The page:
On Friday, the Hampstead-based retailer announced that its board recommends shareholders reject a $1.61 billion acquisition offer from Men's Wearhouse, the latest move in a tug of war kicked off when Bank tried to buy its larger rival in October.
Bank said in a statement that its board concluded the $57.50-a-share offer "is inadequate from a financial point of view and not in the best interest of Jos. A. Bank's stockholders." Financial adviser Goldman Sachs agreed that the offer was too low, Bank said.
California-based Men's Wearhouse, criticizing Bank for refusing to negotiate, called on Bank's independent directors to form a special committee to "objectively evaluate our offer."
"Given that the Jos. A. Bank Board has publicly acknowledged the compelling strategic logic of this transaction, we think Jos. A. Bank shareholders should question why their Board is refusing to negotiate with us to reach an agreement that will deliver to them significant value," Men's Wearhouse said in a statement.
Steven Isberg, an associate professor of finance at the University of Baltimore's Merrick School of Business, called the exchange "very typical posturing in a hostile takeover bid."
It's not surprising that Bank gave a thumbs down to the deal, said Karyl Leggio, dean of the Sellinger School of Business and Management at Loyola University Maryland. For one thing, it could prompt a better offer. Beyond that, Bank leaders have a reason to avoid being bought out.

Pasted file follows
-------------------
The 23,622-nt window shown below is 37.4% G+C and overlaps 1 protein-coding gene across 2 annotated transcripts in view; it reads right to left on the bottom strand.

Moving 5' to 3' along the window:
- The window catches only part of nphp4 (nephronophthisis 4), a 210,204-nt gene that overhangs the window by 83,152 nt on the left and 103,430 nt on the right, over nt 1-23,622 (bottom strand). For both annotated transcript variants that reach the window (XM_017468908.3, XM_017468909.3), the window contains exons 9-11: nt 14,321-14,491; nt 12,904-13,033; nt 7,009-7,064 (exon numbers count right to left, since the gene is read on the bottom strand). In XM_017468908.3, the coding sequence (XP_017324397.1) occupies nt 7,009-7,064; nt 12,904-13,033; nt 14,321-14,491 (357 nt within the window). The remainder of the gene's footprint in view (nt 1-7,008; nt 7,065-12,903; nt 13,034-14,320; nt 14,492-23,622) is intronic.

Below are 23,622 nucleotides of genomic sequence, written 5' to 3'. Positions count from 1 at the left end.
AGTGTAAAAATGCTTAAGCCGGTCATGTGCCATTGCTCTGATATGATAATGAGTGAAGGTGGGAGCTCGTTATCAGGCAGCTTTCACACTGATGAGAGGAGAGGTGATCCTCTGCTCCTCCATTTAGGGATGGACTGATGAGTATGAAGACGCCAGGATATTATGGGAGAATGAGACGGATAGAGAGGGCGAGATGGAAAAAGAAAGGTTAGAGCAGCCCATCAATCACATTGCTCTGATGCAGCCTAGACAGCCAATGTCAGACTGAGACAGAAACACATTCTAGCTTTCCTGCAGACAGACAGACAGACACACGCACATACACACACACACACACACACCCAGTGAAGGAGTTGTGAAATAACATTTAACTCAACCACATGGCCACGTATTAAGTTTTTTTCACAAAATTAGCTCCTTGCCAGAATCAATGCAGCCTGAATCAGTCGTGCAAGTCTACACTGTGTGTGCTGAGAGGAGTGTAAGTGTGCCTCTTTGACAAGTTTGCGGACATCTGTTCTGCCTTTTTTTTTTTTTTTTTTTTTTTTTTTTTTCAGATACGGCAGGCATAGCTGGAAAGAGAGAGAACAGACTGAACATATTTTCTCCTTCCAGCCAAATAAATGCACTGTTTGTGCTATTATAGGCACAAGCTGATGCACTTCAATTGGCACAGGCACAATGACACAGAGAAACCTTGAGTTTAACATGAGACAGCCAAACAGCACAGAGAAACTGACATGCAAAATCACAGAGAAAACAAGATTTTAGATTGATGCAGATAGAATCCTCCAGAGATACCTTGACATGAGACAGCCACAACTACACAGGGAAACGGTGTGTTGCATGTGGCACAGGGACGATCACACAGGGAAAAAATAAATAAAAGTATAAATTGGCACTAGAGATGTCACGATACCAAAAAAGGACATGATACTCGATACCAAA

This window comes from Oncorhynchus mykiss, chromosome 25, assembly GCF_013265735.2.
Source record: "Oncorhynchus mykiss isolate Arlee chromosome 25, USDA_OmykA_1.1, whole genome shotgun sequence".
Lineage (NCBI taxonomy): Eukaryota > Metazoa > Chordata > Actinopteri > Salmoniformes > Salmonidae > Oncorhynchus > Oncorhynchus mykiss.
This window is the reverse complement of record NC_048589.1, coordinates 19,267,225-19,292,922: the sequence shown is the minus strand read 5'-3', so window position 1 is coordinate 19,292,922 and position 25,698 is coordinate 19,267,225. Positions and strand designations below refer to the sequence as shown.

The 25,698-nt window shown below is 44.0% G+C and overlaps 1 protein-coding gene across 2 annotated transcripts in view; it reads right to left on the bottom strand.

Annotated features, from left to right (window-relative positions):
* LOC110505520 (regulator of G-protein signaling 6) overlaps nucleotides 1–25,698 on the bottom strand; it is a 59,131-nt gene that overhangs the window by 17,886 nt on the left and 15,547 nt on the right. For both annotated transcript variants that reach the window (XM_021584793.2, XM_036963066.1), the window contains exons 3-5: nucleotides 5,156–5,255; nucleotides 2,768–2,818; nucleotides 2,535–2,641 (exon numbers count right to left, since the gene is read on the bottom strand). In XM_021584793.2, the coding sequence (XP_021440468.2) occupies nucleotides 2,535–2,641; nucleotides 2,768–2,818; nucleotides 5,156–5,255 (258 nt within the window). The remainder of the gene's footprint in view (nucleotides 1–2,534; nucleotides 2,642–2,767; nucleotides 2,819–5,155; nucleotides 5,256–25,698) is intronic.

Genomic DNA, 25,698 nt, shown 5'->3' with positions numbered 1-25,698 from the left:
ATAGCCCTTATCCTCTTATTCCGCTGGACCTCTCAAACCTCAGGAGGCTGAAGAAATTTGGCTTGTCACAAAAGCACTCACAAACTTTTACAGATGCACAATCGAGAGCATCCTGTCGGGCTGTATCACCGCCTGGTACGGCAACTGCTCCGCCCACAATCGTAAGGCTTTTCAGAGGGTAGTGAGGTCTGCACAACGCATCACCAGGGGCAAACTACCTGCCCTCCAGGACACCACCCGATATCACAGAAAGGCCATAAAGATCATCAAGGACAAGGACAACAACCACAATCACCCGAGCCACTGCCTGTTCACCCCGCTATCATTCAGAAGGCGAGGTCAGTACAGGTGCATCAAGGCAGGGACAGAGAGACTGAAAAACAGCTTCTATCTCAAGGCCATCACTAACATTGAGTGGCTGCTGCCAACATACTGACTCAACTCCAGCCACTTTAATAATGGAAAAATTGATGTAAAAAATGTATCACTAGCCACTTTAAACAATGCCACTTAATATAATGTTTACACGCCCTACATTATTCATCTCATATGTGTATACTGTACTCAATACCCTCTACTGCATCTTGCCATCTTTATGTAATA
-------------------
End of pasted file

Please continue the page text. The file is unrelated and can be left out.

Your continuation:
"Jos. A. Bank management wants to remain in charge," she said. "That's why they tried to acquire Men's Wearhouse in the beginning."
Bank's stock closed at $56.49 a share Friday, up 37 cents, before the company made its announcement about the offer. By waiting until after the markets closed, Bank bought itself three days before trading restarts after the Martin Luther King Jr. holiday, Leggio said.
"My guess is Jos. A Bank is on the phone with their big shareholders all weekend long to try to keep them from tendering their shares," she said.
The Men's Wearhouse offer gives Bank shareholders until March 28 to tender their shares for its cash offer.
One major shareholder is all for the deal. Eminence Capital, a New York hedge fund, pressured Men's Wearhouse to negotiate with Bank when the shoe was on the other foot and is now pressing Bank to make the merger happen.
Eminence, which owns about 5 percent of Bank shares and about 10 percent of Men's Wearhouse shares, filed a request for an injunction in a Delaware court to try to stop Bank from seeking to acquire other firms and force it to negotiate. Bank said Friday that it is asking the Court of Chancery to dismiss the case.
Eminence declined to comment Friday.
Leggio figures Men's Wearhouse likely will prevail in its takeover bid, possibly after sweetening its offer. That wouldn't be a happy scenario for the region, because it could mean job cuts and would almost certainly result in the loss of the headquarters, she said.
The continuing battle is a departure from the friendly acquisition deals the region has seen in recent years, Isberg said.
"You had one company bid for another; now you've got the reverse," he said. "Many people believe this will keep going back and forth until someone agrees. Whether that will happen in the near future, it's hard to say. Neither company really wants to be the acquired company in this transaction, that much is clear."
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